I recently got to thinking about words and it occurred to me that the most simple words can often be the most powerful. Small words used in error can cause difficulties, used correctly can be incredibly empowering.
The Oxford English dictionary describes the word “and” as “a conjunction used to connect words of the same part of speech, clauses, or sentences that are to be taken jointly”.
As an introduction to his book “The Power of And versus the Tyranny of Or”, David Howitt quoted Einstein as follows:
The intuitive mind is a sacred gift, and the rational mind is a faithful servant. We have created a society that honours the servant and has forgotten the gift.”
In his work, the author explores the theory that, from a very early age our thinking is created to accept limits. We can be told that we are “good at languages” in school which often excludes an ability to excel at sciences, for example. So what if we replace the “or” with “and”, remove the limits of our received thinking - what possibilities would present themselves?
On a more practical level, picture a boardroom conversation that is going in circles and a particular issue or agenda is coming up against constant resistance. Why not consider adopting the simple three letters “AND”. This could open a whole new direction for the conversation and cut out unnecessary conflict.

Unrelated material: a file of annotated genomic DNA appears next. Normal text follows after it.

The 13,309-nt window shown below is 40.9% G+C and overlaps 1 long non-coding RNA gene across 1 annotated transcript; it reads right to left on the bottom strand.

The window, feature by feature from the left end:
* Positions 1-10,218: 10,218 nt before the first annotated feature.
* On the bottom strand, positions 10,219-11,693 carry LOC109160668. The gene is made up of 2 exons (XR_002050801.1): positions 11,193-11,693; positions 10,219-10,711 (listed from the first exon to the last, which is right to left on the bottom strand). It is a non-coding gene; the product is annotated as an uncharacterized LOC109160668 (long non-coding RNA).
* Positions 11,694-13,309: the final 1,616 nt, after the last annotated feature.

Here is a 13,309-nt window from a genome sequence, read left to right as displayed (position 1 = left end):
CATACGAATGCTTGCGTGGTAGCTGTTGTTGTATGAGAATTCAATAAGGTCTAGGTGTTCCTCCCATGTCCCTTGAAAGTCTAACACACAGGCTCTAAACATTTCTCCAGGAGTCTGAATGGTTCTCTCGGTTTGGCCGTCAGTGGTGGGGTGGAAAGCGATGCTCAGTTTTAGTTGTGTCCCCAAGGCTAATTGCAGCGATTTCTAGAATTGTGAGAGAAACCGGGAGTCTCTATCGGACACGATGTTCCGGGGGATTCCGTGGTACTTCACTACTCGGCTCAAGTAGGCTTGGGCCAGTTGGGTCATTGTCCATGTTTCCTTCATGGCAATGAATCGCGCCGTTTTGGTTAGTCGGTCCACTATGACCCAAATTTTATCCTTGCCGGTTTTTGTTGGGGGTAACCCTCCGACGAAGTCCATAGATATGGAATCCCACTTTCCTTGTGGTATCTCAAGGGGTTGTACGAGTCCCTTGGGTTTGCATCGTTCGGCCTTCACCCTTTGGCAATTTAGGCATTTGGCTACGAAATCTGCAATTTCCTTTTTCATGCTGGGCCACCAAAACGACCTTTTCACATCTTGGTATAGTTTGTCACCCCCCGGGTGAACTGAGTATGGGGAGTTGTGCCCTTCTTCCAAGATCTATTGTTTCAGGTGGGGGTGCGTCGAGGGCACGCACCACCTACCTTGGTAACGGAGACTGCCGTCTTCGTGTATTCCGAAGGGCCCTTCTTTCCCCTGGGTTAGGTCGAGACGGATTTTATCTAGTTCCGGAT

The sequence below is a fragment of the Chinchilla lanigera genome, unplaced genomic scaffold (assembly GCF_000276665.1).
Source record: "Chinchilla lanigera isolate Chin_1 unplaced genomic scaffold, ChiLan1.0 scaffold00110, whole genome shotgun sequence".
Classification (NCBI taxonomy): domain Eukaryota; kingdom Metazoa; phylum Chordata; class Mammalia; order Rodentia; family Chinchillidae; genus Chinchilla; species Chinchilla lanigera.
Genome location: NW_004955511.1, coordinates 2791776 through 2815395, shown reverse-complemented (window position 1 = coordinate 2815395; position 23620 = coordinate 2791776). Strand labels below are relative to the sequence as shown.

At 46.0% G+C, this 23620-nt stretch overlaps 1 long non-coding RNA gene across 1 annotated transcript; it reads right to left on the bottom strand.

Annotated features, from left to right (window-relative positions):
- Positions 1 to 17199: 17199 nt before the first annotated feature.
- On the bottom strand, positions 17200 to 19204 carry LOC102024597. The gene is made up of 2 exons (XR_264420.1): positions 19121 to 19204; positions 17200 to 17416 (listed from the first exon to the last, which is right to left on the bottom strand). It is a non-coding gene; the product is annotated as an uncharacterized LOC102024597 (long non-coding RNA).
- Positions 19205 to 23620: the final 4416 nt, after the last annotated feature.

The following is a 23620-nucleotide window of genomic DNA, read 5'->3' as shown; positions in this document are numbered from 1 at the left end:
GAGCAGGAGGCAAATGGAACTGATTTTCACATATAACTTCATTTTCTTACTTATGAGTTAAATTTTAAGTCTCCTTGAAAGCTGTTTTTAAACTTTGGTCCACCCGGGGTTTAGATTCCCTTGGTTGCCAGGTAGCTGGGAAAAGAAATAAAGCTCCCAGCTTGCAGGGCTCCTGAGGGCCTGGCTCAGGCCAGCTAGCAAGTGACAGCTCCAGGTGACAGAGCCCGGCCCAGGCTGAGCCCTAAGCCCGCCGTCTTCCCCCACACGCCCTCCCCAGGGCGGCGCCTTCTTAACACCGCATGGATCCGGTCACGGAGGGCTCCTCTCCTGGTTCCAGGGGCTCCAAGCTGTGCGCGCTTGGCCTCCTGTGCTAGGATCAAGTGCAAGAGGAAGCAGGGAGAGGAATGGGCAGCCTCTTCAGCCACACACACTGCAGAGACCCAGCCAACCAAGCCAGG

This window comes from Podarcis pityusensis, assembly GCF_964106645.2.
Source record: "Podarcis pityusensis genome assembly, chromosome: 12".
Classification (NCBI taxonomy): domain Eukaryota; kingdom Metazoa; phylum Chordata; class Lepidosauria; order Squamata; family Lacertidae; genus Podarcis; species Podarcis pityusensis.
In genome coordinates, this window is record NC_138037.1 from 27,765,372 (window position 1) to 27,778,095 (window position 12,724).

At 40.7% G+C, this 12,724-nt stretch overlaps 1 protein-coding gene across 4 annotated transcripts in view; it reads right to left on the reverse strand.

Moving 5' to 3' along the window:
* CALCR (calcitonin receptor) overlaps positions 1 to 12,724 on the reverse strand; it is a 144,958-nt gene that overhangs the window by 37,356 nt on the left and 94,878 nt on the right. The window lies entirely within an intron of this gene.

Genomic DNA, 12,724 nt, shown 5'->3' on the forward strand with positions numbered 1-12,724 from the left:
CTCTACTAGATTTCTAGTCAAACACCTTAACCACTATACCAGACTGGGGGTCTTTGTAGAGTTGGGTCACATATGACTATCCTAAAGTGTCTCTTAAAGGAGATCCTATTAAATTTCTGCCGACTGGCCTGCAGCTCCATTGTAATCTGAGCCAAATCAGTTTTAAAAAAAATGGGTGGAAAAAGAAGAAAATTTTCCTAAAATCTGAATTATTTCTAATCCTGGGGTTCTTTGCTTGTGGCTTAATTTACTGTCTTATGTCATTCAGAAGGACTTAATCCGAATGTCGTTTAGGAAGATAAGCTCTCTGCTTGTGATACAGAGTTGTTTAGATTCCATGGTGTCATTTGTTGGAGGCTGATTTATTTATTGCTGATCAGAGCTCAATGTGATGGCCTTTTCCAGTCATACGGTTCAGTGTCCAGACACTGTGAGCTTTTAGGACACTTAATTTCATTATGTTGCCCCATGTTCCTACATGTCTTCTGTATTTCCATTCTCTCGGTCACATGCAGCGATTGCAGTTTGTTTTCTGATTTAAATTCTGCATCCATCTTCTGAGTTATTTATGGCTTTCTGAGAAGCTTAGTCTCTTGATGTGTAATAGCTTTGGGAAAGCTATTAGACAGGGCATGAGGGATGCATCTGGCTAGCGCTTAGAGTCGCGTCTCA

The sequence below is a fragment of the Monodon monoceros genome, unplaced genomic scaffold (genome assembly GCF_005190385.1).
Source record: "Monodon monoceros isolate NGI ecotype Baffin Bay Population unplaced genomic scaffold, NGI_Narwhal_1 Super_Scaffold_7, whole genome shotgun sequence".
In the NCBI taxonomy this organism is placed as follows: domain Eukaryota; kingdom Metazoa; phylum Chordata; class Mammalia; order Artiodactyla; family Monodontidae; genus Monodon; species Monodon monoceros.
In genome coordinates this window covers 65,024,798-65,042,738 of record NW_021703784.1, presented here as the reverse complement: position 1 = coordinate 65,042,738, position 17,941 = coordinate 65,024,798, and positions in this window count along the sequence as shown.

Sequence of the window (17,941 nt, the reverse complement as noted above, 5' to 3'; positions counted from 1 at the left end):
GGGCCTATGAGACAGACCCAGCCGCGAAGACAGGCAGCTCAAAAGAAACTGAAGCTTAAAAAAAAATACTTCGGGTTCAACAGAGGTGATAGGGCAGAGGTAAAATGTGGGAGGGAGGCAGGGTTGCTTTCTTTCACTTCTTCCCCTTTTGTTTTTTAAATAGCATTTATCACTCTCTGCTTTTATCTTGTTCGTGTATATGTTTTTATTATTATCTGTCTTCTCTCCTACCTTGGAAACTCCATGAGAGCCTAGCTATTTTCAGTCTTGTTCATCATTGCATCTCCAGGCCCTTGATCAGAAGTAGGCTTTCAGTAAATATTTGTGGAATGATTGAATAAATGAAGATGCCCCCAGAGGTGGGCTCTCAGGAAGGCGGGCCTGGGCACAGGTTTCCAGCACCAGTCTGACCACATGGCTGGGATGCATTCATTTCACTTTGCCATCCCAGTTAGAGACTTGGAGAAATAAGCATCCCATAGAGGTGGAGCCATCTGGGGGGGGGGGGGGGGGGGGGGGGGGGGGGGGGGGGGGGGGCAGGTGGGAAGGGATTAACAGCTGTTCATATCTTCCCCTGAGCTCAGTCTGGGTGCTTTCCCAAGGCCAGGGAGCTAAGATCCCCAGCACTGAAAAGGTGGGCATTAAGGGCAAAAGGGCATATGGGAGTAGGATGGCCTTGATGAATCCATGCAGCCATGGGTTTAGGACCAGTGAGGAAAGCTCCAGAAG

For example compare the following two sentences:
1. “I concur with what you are saying BUT I wonder if we could examine this particular point”
2. “I concur with what you are saying AND I wonder if we could examine this particular point”
The first conveys a negative opinion of the other person’s standpoint and limits avenues for progress.
The second “And” approach opens an avenue for feedback and clarification, while making the person you’re speaking to feel that their contribution is valued and that they are listened to.
In Executive Search our clients trust us to assess potential candidates for their senior roles. A large part of this is, as far as possible, to assess not just the “rational” but also the “intuitive” mind that Einstein refers to. The competencies hidden in the “intuitive” mind include the ability of senior executives to read a room and to tailor their communication to get the best outcome. Our team of executive search consultants have learned over time to assess and benchmark these abilities in order to deliver the best selection of candidates to fit our clients’ requirements.